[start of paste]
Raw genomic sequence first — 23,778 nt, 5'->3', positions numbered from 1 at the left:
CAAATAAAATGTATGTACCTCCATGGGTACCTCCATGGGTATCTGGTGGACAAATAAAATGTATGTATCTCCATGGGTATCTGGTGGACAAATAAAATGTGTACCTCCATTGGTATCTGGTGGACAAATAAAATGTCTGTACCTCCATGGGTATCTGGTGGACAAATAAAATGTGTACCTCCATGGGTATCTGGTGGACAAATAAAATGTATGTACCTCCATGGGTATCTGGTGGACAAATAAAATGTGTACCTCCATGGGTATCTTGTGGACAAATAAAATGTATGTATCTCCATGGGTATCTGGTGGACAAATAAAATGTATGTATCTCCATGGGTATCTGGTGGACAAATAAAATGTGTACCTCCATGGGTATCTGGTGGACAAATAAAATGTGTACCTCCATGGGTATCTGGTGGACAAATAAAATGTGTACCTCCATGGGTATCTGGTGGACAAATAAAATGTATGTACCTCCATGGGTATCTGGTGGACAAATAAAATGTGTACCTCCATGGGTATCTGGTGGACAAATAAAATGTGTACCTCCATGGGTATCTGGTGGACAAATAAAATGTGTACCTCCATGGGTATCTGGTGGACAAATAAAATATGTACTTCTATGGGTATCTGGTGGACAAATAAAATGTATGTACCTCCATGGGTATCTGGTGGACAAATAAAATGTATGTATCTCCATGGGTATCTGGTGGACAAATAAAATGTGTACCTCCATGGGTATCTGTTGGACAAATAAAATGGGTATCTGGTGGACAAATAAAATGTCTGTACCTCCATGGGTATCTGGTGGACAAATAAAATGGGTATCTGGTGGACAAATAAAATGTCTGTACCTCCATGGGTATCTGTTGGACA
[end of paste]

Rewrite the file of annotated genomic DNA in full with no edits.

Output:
Raw genomic sequence first — 23,778 nt, 5'->3', positions numbered from 1 at the left:
CAAATAAAATGTATGTACCTCCATGGGTACCTCCATGGGTATCTGGTGGACAAATAAAATGTATGTATCTCCATGGGTATCTGGTGGACAAATAAAATGTGTACCTCCATTGGTATCTGGTGGACAAATAAAATGTCTGTACCTCCATGGGTATCTGGTGGACAAATAAAATGTGTACCTCCATGGGTATCTGGTGGACAAATAAAATGTATGTACCTCCATGGGTATCTGGTGGACAAATAAAATGTGTACCTCCATGGGTATCTTGTGGACAAATAAAATGTATGTATCTCCATGGGTATCTGGTGGACAAATAAAATGTATGTATCTCCATGGGTATCTGGTGGACAAATAAAATGTGTACCTCCATGGGTATCTGGTGGACAAATAAAATGTGTACCTCCATGGGTATCTGGTGGACAAATAAAATGTGTACCTCCATGGGTATCTGGTGGACAAATAAAATGTATGTACCTCCATGGGTATCTGGTGGACAAATAAAATGTGTACCTCCATGGGTATCTGGTGGACAAATAAAATGTGTACCTCCATGGGTATCTGGTGGACAAATAAAATGTGTACCTCCATGGGTATCTGGTGGACAAATAAAATATGTACTTCTATGGGTATCTGGTGGACAAATAAAATGTATGTACCTCCATGGGTATCTGGTGGACAAATAAAATGTATGTATCTCCATGGGTATCTGGTGGACAAATAAAATGTGTACCTCCATGGGTATCTGTTGGACAAATAAAATGGGTATCTGGTGGACAAATAAAATGTCTGTACCTCCATGGGTATCTGGTGGACAAATAAAATGGGTATCTGGTGGACAAATAAAATGTCTGTACCTCCATGGGTATCTGTTGGACA